well, it would be, were it not for the fact that the first seven or so years were spent in a violent struggle against a foreign power whose army occupied out territory.....

additionally, Cheney's comments with regard to the constitutional process reflect a level of optimism that is the equivalent of Rummy's "last throes" comments. Remember those fabulous elections that were held in January? One of the main purposes of the elected government was to put together a Constitutional Commission to write the new constitution -- and guess what, its been nearly five months, and Iraqi politicians are still arguing over who gets on the Commission... and a vote can't happen unless this Commission comes up with a Constitution by August.

If hell freezes over, and that does happen, then a referendum will be held on October 15....but if any three of Iraq's provinces vote "NO", the constitution is rejected, and the process starts all over again...

And given the situation in Iraq at the moment, no serious person sees a Constitution being written that will satisfy the majoritan demands of the Shiites, the minority rights concerns of the Sunnis, and the demands for autonomy of the Kurds....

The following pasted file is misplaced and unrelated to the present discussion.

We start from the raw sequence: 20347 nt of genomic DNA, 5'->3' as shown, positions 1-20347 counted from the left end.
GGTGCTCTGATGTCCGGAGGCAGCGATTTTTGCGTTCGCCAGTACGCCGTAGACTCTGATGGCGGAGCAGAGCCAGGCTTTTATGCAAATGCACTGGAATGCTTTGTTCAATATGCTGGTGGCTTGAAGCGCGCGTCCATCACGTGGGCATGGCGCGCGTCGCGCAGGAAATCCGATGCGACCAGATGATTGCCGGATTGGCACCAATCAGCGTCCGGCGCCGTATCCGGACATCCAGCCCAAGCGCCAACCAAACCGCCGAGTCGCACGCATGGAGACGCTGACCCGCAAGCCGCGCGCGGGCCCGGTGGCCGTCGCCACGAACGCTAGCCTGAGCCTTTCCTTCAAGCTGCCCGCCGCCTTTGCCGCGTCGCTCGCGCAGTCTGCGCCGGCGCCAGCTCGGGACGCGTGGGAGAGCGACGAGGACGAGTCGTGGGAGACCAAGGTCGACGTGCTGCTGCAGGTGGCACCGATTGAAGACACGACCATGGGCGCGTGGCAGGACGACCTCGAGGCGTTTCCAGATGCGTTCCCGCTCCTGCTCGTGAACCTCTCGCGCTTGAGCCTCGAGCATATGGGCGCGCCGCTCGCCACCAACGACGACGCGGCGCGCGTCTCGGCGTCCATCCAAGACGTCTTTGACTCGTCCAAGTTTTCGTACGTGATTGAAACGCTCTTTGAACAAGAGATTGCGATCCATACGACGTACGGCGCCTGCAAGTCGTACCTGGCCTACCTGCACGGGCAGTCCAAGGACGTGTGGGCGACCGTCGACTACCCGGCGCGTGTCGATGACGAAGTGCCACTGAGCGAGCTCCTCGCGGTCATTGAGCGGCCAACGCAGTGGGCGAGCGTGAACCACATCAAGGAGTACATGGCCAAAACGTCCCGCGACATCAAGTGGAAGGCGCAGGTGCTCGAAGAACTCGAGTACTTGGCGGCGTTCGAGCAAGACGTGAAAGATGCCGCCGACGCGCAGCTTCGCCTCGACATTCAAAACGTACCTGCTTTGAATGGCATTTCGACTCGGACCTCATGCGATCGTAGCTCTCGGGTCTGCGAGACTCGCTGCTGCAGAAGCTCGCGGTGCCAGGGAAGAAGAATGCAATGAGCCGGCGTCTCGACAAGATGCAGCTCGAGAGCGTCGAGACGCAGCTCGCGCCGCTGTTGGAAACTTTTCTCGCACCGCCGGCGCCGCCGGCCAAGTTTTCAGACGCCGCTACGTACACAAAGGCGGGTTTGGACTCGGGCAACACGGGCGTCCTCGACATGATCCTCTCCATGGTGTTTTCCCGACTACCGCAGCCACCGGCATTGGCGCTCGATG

Posted by: p.lukasiak at June 15, 2005 12:54 AM | Permalink to this comment Permalink

The reference to the US' founding seems really rather ill-fitting.

The founding of the United States, and the drawing up of its Constitution, seems like a (dare I say it?) cakewalk, compared to the difficulty of setting up Iraq.

Ignoring the anachronisms (suicide bombing, high explosives, etc) the founders had a huge advantage in America's isolation from meddling powers.

Iraq, unfortunately, is easily accessible to outsiders who wish to disrupt the process of setting up a government and constitution.